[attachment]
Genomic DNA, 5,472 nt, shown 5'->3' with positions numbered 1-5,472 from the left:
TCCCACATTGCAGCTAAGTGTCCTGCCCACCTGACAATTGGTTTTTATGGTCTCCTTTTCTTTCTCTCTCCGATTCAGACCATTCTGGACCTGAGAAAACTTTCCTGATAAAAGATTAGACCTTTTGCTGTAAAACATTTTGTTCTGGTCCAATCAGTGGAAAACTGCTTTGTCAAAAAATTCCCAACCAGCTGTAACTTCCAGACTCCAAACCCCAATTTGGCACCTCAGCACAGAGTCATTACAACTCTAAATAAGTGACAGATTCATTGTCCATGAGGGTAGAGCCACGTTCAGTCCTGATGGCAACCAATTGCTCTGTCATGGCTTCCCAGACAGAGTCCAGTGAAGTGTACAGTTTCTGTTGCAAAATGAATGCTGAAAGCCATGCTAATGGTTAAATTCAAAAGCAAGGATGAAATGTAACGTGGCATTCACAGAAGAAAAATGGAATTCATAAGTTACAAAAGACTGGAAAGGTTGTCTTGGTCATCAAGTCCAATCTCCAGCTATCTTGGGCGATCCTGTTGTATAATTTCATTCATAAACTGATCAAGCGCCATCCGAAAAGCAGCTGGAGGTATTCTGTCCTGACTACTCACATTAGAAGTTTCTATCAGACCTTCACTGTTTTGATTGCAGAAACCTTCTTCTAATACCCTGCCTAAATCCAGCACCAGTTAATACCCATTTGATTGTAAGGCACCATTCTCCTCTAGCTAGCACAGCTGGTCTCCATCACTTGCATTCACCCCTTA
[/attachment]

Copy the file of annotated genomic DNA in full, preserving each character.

Genomic DNA, 5,472 nt, shown 5'->3' with positions numbered 1-5,472 from the left:
TCCCACATTGCAGCTAAGTGTCCTGCCCACCTGACAATTGGTTTTTATGGTCTCCTTTTCTTTCTCTCTCCGATTCAGACCATTCTGGACCTGAGAAAACTTTCCTGATAAAAGATTAGACCTTTTGCTGTAAAACATTTTGTTCTGGTCCAATCAGTGGAAAACTGCTTTGTCAAAAAATTCCCAACCAGCTGTAACTTCCAGACTCCAAACCCCAATTTGGCACCTCAGCACAGAGTCATTACAACTCTAAATAAGTGACAGATTCATTGTCCATGAGGGTAGAGCCACGTTCAGTCCTGATGGCAACCAATTGCTCTGTCATGGCTTCCCAGACAGAGTCCAGTGAAGTGTACAGTTTCTGTTGCAAAATGAATGCTGAAAGCCATGCTAATGGTTAAATTCAAAAGCAAGGATGAAATGTAACGTGGCATTCACAGAAGAAAAATGGAATTCATAAGTTACAAAAGACTGGAAAGGTTGTCTTGGTCATCAAGTCCAATCTCCAGCTATCTTGGGCGATCCTGTTGTATAATTTCATTCATAAACTGATCAAGCGCCATCCGAAAAGCAGCTGGAGGTATTCTGTCCTGACTACTCACATTAGAAGTTTCTATCAGACCTTCACTGTTTTGATTGCAGAAACCTTCTTCTAATACCCTGCCTAAATCCAGCACCAGTTAATACCCATTTGATTGTAAGGCACCATTCTCCTCTAGCTAGCACAGCTGGTCTCCATCACTTGCATTCACCCCTTA